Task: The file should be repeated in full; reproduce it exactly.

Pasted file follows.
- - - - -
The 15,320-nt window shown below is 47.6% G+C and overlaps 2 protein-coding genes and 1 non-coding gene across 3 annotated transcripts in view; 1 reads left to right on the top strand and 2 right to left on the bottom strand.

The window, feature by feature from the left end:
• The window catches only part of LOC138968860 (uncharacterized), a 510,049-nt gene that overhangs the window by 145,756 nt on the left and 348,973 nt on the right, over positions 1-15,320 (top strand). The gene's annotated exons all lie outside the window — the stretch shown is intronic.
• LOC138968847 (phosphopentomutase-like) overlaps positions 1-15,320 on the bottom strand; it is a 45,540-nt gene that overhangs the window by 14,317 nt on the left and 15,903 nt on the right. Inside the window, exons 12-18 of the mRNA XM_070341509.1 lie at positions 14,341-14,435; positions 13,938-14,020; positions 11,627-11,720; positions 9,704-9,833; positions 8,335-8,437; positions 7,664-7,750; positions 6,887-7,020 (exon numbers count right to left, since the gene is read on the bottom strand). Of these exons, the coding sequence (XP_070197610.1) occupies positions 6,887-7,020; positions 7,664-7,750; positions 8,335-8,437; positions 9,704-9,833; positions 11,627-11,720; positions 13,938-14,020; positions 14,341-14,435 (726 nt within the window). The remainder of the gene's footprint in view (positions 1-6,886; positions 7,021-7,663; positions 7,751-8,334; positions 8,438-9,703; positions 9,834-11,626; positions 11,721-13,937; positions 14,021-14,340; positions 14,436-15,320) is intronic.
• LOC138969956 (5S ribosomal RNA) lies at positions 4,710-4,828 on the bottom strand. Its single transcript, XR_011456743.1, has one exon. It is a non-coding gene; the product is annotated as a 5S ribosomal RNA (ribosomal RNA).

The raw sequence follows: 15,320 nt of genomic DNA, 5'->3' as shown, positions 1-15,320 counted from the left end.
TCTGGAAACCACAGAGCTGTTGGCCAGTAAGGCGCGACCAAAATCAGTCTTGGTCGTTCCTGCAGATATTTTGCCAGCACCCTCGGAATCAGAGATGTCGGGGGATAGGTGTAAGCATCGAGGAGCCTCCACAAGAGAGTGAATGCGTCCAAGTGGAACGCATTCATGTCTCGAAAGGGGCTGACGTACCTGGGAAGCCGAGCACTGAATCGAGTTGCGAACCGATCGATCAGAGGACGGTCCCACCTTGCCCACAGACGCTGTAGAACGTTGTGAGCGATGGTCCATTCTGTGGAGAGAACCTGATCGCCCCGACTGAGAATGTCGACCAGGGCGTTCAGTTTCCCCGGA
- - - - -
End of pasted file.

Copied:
The 15,320-nt window shown below is 47.6% G+C and overlaps 2 protein-coding genes and 1 non-coding gene across 3 annotated transcripts in view; 1 reads left to right on the top strand and 2 right to left on the bottom strand.

The window, feature by feature from the left end:
• The window catches only part of LOC138968860 (uncharacterized), a 510,049-nt gene that overhangs the window by 145,756 nt on the left and 348,973 nt on the right, over positions 1-15,320 (top strand). The gene's annotated exons all lie outside the window — the stretch shown is intronic.
• LOC138968847 (phosphopentomutase-like) overlaps positions 1-15,320 on the bottom strand; it is a 45,540-nt gene that overhangs the window by 14,317 nt on the left and 15,903 nt on the right. Inside the window, exons 12-18 of the mRNA XM_070341509.1 lie at positions 14,341-14,435; positions 13,938-14,020; positions 11,627-11,720; positions 9,704-9,833; positions 8,335-8,437; positions 7,664-7,750; positions 6,887-7,020 (exon numbers count right to left, since the gene is read on the bottom strand). Of these exons, the coding sequence (XP_070197610.1) occupies positions 6,887-7,020; positions 7,664-7,750; positions 8,335-8,437; positions 9,704-9,833; positions 11,627-11,720; positions 13,938-14,020; positions 14,341-14,435 (726 nt within the window). The remainder of the gene's footprint in view (positions 1-6,886; positions 7,021-7,663; positions 7,751-8,334; positions 8,438-9,703; positions 9,834-11,626; positions 11,721-13,937; positions 14,021-14,340; positions 14,436-15,320) is intronic.
• LOC138969956 (5S ribosomal RNA) lies at positions 4,710-4,828 on the bottom strand. Its single transcript, XR_011456743.1, has one exon. It is a non-coding gene; the product is annotated as a 5S ribosomal RNA (ribosomal RNA).

The raw sequence follows: 15,320 nt of genomic DNA, 5'->3' as shown, positions 1-15,320 counted from the left end.
TCTGGAAACCACAGAGCTGTTGGCCAGTAAGGCGCGACCAAAATCAGTCTTGGTCGTTCCTGCAGATATTTTGCCAGCACCCTCGGAATCAGAGATGTCGGGGGATAGGTGTAAGCATCGAGGAGCCTCCACAAGAGAGTGAATGCGTCCAAGTGGAACGCATTCATGTCTCGAAAGGGGCTGACGTACCTGGGAAGCCGAGCACTGAATCGAGTTGCGAACCGATCGATCAGAGGACGGTCCCACCTTGCCCACAGACGCTGTAGAACGTTGTGAGCGATGGTCCATTCTGTGGAGAGAACCTGATCGCCCCGACTGAGAATGTCGACCAGGGCGTTCAGTTTCCCCGGA